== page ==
Since omni-channel marketing is a business imperative for enterprises, the location and layout of warehouses need to be reoriented for anytime, anywhere delivery. Big data helps enterprises, government agencies, and lending and economic development institutions determine the location of the distribution infrastructure. The World Bank is using big data optimization methods to develop a multi-modal transport network in India. Open spatial information helped create and validate a pilot model for identifying locations of multi-modal ports.
AI-driven analytical tools help logistics providers aggregate customer demand and simplify distribution networks, while managing inventory. Intuitive systems optimize the distribution network and ensure smooth warehouse operations by instantly mapping capacity and availability of equipment as well as manpower with workload, and providing visibility across warehouse and transportation processes. An analytical approach improves stow accuracy and maximizes the usage of assets, including conveyors and rack systems.
Logistics companies can improve productivity as well as resource utilization at warehouses and distribution centers by capitalizing on predictive AI algorithms analytics. Predictive maintenance of trucks, conveyors, forklifts, and trailers rationalizes warehousing and distribution costs.
Real-time data from automated materials handling systems and equipment in the facility enhances operations of large warehouses. Optimizing the route for clamp trucks and forklifts handling inbound and outbound cargo expedites movement, saves fuel and ensures safety.
Amazon uses big data to manage 1.5 million items sold through a complex network of fulfillment centers, redistribution centers, regional sortation centers, delivery stations, and Prime Now Hubs.
AI models offer insights into products, volume and number of shipments – by location, customer, season, mode of freight, preferred delivery timeframes, and transport prerequisites such as ambient temperature or humidity. It helps logistics enterprises consolidate shipments to reduce transit time, control costs and improve customer service. Significantly, it maximizes capacity utilization despite variability in demand for B2B and B2C shipments. Small parcels can be converted into Less-Than-Truckload (LTL) shipments, and LTL freight into minimal stop truckloads.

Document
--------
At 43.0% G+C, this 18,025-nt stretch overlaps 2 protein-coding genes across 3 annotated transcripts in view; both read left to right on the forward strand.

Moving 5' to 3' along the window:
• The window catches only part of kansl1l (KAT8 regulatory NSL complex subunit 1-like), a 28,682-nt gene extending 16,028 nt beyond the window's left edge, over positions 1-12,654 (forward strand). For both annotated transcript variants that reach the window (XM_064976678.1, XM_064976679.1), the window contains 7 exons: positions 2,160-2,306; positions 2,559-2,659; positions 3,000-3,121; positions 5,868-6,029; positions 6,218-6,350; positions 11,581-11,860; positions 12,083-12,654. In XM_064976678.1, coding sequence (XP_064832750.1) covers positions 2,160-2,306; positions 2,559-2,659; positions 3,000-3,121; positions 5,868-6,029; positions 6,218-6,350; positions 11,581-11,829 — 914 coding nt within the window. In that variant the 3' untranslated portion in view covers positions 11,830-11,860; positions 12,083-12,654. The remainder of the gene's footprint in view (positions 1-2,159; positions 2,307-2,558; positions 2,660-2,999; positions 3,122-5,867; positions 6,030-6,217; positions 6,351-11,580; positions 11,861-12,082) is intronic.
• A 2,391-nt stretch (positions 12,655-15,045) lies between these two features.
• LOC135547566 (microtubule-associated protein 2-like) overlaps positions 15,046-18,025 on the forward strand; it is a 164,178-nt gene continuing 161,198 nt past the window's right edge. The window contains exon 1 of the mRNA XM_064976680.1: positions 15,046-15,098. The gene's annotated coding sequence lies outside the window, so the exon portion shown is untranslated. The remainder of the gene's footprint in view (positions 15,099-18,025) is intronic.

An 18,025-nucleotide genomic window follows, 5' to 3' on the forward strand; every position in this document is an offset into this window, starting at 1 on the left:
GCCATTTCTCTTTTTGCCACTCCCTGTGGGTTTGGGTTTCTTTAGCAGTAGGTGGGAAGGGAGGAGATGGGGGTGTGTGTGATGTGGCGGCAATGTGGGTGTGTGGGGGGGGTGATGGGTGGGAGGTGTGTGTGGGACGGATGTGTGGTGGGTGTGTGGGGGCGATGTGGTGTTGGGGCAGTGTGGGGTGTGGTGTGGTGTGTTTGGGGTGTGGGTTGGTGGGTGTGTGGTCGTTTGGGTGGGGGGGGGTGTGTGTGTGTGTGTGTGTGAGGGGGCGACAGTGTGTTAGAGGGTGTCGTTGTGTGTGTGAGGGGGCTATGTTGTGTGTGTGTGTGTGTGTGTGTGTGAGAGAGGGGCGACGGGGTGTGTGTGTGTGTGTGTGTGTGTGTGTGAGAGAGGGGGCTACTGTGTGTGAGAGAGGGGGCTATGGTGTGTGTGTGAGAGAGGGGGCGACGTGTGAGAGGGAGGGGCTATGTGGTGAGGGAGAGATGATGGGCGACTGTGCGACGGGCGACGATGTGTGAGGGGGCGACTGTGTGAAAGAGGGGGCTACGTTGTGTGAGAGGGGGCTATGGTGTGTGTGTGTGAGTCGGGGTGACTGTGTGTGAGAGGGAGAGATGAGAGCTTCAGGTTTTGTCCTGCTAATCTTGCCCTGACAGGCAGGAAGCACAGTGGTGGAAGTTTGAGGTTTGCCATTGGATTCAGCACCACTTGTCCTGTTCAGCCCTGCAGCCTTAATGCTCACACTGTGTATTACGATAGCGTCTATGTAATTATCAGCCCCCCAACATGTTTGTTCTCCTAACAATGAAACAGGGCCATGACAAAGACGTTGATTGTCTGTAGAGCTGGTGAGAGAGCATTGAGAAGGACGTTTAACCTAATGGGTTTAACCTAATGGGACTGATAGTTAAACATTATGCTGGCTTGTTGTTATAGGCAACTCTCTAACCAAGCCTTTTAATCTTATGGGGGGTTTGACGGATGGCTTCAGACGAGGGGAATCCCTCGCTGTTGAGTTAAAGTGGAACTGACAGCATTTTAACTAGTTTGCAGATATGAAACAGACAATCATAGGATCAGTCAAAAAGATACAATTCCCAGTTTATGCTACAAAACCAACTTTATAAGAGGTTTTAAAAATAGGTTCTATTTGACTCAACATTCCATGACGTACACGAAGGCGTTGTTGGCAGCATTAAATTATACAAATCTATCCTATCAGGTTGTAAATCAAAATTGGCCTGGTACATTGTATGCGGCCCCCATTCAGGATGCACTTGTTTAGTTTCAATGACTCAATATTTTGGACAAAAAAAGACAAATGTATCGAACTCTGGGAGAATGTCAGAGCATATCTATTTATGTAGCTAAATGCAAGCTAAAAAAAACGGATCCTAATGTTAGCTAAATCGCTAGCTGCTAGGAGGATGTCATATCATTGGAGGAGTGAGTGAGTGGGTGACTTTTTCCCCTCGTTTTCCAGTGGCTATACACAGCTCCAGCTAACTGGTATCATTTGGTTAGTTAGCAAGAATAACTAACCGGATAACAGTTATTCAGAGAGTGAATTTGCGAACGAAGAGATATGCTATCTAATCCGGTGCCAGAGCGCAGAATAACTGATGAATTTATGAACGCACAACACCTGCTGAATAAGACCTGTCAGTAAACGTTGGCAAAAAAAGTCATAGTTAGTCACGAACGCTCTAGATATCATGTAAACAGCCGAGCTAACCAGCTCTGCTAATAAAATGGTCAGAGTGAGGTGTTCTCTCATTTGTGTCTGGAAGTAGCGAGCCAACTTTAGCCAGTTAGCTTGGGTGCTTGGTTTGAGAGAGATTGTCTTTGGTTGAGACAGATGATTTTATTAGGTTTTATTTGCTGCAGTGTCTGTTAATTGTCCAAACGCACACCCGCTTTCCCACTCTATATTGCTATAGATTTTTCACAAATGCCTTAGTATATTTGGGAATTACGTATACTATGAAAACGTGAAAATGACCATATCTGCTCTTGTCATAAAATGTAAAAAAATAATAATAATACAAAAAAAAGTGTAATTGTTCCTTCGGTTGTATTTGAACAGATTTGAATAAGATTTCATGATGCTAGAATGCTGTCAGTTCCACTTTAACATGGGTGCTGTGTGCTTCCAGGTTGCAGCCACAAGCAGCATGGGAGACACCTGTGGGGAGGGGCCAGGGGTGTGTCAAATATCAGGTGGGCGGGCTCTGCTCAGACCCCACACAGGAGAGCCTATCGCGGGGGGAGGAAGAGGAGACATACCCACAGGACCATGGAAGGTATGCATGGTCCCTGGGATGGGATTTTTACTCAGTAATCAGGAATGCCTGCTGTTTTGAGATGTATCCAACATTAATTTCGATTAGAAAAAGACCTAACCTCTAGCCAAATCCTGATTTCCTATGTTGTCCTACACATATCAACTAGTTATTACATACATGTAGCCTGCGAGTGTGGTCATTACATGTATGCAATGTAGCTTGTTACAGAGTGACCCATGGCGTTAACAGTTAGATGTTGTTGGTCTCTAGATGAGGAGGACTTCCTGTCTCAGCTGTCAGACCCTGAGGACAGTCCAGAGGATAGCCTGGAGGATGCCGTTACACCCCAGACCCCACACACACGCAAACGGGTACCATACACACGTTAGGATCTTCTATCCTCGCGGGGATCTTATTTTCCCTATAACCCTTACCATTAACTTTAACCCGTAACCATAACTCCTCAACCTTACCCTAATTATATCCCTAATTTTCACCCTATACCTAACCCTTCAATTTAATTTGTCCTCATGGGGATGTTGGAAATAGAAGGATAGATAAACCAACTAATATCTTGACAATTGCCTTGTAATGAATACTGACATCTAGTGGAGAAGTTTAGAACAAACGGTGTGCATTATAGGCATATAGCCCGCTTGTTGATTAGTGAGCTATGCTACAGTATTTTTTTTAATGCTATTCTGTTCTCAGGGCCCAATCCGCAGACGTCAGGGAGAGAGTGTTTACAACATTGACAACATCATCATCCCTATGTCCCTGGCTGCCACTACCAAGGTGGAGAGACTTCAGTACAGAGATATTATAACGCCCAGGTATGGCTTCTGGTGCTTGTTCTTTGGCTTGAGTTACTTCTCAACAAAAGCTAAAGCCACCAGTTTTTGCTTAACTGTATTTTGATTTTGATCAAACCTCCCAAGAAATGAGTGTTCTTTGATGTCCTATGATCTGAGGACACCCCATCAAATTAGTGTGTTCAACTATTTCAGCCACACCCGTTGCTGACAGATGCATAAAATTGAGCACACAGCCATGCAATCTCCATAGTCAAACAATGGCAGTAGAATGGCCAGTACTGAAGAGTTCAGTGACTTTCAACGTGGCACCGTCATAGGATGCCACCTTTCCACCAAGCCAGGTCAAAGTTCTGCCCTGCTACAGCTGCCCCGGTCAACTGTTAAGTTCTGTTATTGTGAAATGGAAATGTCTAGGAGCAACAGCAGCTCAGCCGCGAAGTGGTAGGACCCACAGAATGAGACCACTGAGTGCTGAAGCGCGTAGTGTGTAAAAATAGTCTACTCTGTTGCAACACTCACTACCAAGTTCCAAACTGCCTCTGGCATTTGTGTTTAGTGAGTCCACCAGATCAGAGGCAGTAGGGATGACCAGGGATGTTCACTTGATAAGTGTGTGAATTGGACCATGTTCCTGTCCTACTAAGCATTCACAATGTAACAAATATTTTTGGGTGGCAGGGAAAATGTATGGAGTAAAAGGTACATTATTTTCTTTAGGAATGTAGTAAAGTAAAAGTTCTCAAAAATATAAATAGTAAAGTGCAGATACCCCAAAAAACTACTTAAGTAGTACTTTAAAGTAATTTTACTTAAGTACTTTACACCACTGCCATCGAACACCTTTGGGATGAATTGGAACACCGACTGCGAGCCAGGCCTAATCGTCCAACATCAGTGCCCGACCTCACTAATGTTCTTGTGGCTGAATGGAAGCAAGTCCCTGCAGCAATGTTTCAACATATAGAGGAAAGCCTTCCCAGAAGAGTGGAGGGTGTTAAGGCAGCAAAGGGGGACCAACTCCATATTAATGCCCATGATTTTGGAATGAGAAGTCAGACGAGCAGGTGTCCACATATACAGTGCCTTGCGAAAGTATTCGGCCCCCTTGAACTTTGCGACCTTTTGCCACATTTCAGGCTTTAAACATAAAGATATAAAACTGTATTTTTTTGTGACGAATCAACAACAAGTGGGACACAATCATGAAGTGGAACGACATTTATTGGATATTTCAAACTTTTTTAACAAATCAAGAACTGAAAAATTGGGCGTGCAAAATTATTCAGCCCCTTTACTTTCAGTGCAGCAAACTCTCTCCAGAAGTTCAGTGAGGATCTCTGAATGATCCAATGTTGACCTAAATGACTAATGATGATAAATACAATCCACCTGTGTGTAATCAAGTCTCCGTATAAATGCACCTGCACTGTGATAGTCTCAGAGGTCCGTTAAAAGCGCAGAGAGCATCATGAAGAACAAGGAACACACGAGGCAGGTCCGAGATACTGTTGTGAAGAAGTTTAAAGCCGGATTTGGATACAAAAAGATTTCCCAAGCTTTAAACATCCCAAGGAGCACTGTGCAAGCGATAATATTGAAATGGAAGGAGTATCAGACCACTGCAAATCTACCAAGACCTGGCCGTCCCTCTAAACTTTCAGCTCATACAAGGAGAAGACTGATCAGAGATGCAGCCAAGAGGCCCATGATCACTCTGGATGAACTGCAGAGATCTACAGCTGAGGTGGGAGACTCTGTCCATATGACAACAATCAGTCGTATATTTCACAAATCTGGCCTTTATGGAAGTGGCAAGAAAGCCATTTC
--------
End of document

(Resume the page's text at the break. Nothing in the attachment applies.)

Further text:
Advanced logistics applications integrate simulation and AI to help logistics service providers implement cost optimization strategies. Damage claims can be analyzed across delivery routes and modes of transport. It supports rate negotiations for high-risk cargo, and enhances damage mitigation approaches. Rules-based AI solutions detect fraud and errors by tracking supply chain events and documents.
Avnet, a small-parcel distributor of electronic components, leverages more than 250 million data values from 5 million annual shipping transactions to identify carriers presenting invoices with errors, and analyze spend to defer delivery and save costs.
Automated systems track pickup and delivery orders, job schedules and crew availability to assign work, manage the fleet and streamline the logistics network. Machine learning systems deliver long-term value by predicting constraints in the ecosystem and mitigating process bottlenecks in real-time.
AI rules evaluate job priority, cargo type, weather, traffic, and resource capabilities to make business decisions about movement of freight. Load pooling rationalizes pricing as well as the cost of operations. In addition, it helps air, land, and ocean logistics service providers maximize resource utilization, including manpower, cargo handling equipment, transport vehicles, and space. Self-learning systems and AI frameworks will be an integral part of logistics solutions even as autonomous vehicles and drones used in last mile delivery alter the distribution landscape.
An AI resource allocation engine optimizes daily schedules and manages engineering as well as maintenance activities for rail lines in Hong Kong. In addition, the Hong Kong Airport Authority deploys an AI scheduling system to allocate parking slots to aircraft based on flight schedules and shifts in operational dynamics.